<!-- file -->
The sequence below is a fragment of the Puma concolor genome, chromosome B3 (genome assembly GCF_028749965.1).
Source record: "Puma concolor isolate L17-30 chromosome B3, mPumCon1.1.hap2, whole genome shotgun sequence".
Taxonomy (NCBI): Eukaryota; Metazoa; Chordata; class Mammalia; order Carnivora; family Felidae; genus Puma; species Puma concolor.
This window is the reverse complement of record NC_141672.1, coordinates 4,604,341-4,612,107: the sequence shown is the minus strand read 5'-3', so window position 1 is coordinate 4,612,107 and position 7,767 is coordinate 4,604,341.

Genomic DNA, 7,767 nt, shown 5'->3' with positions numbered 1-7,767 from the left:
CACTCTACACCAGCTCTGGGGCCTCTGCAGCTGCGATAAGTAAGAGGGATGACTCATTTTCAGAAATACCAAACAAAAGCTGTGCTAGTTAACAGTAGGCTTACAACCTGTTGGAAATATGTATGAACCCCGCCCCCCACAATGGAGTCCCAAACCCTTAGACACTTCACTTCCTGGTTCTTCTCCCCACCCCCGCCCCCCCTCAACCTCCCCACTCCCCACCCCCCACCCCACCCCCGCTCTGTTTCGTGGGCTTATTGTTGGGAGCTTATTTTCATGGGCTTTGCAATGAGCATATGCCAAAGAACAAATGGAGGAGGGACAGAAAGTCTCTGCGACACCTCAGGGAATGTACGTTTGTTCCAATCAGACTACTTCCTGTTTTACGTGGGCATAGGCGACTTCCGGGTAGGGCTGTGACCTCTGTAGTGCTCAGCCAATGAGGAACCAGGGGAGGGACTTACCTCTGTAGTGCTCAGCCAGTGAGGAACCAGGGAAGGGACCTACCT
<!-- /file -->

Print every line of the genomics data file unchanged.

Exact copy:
The sequence below is a fragment of the Puma concolor genome, chromosome B3 (genome assembly GCF_028749965.1).
Source record: "Puma concolor isolate L17-30 chromosome B3, mPumCon1.1.hap2, whole genome shotgun sequence".
Taxonomy (NCBI): Eukaryota; Metazoa; Chordata; class Mammalia; order Carnivora; family Felidae; genus Puma; species Puma concolor.
This window is the reverse complement of record NC_141672.1, coordinates 4,604,341-4,612,107: the sequence shown is the minus strand read 5'-3', so window position 1 is coordinate 4,612,107 and position 7,767 is coordinate 4,604,341.

Genomic DNA, 7,767 nt, shown 5'->3' with positions numbered 1-7,767 from the left:
CACTCTACACCAGCTCTGGGGCCTCTGCAGCTGCGATAAGTAAGAGGGATGACTCATTTTCAGAAATACCAAACAAAAGCTGTGCTAGTTAACAGTAGGCTTACAACCTGTTGGAAATATGTATGAACCCCGCCCCCCACAATGGAGTCCCAAACCCTTAGACACTTCACTTCCTGGTTCTTCTCCCCACCCCCGCCCCCCCTCAACCTCCCCACTCCCCACCCCCCACCCCACCCCCGCTCTGTTTCGTGGGCTTATTGTTGGGAGCTTATTTTCATGGGCTTTGCAATGAGCATATGCCAAAGAACAAATGGAGGAGGGACAGAAAGTCTCTGCGACACCTCAGGGAATGTACGTTTGTTCCAATCAGACTACTTCCTGTTTTACGTGGGCATAGGCGACTTCCGGGTAGGGCTGTGACCTCTGTAGTGCTCAGCCAATGAGGAACCAGGGGAGGGACTTACCTCTGTAGTGCTCAGCCAGTGAGGAACCAGGGAAGGGACCTACCT